Man receives unprecedented 3-month prison term for ‘liking’ a Facebook post

Does ‘liking’ a story or an image on Facebook mean you necessarily agree with it? And even if it does, is a prison term warranted if the story is offensive enough or the image is gruesome enough?

One unnamed man in France is finding out the hard way the limits on free expression in Europe.

According to the New York Post, the 32-year-old just got sentenced to a 3-month prison term by a Meaux correctional court merely for liking a photograph on Facebook.

Granted, the picture was of an ISIS fighter cutting a woman’s head off, so his conviction was actually for supporting a terrorist group.

Acting federal prosecutor Jean Baptiste Bougerol explains the logic this way: “When you hit ‘like’ it means that you are not shocked by what you see and you support it.”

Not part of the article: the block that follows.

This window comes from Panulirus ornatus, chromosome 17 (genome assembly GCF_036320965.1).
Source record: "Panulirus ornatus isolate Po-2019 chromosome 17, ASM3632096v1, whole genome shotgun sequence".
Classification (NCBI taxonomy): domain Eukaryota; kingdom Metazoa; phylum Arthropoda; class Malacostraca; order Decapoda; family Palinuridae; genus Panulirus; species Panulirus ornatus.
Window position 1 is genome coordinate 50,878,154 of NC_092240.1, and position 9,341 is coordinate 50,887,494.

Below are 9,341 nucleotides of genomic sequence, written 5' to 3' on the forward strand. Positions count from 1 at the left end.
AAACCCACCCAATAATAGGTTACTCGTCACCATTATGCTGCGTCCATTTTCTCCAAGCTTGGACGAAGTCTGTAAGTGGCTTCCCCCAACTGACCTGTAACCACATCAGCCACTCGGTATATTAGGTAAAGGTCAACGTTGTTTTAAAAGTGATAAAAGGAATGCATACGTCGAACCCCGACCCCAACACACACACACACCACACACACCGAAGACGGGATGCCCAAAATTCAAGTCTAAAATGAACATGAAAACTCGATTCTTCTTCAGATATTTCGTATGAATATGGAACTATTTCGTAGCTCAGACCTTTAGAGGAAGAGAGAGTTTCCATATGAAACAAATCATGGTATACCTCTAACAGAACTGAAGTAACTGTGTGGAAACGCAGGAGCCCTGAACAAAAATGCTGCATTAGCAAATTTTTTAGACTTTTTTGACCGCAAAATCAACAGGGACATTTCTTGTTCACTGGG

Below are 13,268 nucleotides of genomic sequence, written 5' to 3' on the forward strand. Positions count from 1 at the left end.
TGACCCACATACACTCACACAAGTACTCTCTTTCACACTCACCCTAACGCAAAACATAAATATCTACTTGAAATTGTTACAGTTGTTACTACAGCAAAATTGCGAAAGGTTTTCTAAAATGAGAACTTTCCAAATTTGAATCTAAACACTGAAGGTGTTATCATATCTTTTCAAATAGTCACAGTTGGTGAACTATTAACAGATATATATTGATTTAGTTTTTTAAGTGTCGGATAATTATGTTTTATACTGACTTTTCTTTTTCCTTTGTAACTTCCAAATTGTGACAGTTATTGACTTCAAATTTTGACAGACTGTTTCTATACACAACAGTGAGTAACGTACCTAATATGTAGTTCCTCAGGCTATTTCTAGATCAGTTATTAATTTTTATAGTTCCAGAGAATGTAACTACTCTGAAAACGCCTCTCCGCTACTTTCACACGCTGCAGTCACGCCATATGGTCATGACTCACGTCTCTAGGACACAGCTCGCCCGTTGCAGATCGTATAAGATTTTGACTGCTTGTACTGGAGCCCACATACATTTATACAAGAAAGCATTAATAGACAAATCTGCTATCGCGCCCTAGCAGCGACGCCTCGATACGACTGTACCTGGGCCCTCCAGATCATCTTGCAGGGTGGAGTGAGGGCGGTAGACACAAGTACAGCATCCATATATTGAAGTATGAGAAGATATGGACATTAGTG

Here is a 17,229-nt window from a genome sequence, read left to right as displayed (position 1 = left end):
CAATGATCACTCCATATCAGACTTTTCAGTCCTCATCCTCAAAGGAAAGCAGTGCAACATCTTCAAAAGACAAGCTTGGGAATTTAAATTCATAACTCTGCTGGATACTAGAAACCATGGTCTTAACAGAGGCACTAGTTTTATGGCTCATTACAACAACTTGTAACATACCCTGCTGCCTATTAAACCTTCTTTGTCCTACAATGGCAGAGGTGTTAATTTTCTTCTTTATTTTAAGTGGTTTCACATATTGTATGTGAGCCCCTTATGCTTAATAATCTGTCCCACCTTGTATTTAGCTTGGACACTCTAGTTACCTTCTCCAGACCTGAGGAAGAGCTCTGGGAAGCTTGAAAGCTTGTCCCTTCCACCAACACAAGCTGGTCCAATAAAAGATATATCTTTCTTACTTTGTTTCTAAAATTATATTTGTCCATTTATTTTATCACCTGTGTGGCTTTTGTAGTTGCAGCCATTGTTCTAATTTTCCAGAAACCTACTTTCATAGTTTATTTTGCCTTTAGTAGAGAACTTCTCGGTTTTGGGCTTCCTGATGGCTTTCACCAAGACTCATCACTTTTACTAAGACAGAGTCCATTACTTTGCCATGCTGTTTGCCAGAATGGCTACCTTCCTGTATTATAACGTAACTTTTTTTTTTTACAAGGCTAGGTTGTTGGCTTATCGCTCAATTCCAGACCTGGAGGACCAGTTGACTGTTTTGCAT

On the basis of the ‘like’ alone, authorities searched the man’s home and found some marijuana plants and airsoft guns, but nothing that tied him to an actual ISIS group.

Which meant prosecutors could now only charge him for the ‘like,’ for which he received the 3-month term. They also added a fine for the pot.

The man argued that that particular image was one of many disturbing images of violence toward both people and animals he had ‘liked,’ and not all were connected to ISIS.

The court didn’t agree.

Is this man clearly disturbed in more than one way? Of course. Should he go to prison merely for ‘liking’ a Facebook post? It depends on whether we want to send people to prison for ‘liking’ things some consider too violent or disturbing … something like, say, Game of Thrones!

Op-ed views and opinions expressed are solely those of the author and do not necessarily represent the views of BizPac Review.

Wake up right! Receive our free morning news blast HERE

Scott Morefield

Scott Morefield

Scott Morefield is a news and opinion columnist for BizPac Review. In addition to his work on BPR, Scott's commentary can also be found on Townhall, TheBlaze, The Hill, WND, Breitbart, National Review, The Federalist, and many other sites, including A Morefield Life, where he and his wife, Kim, share their marriage and parenting journey.
Scott Morefield

Comments

Latest Articles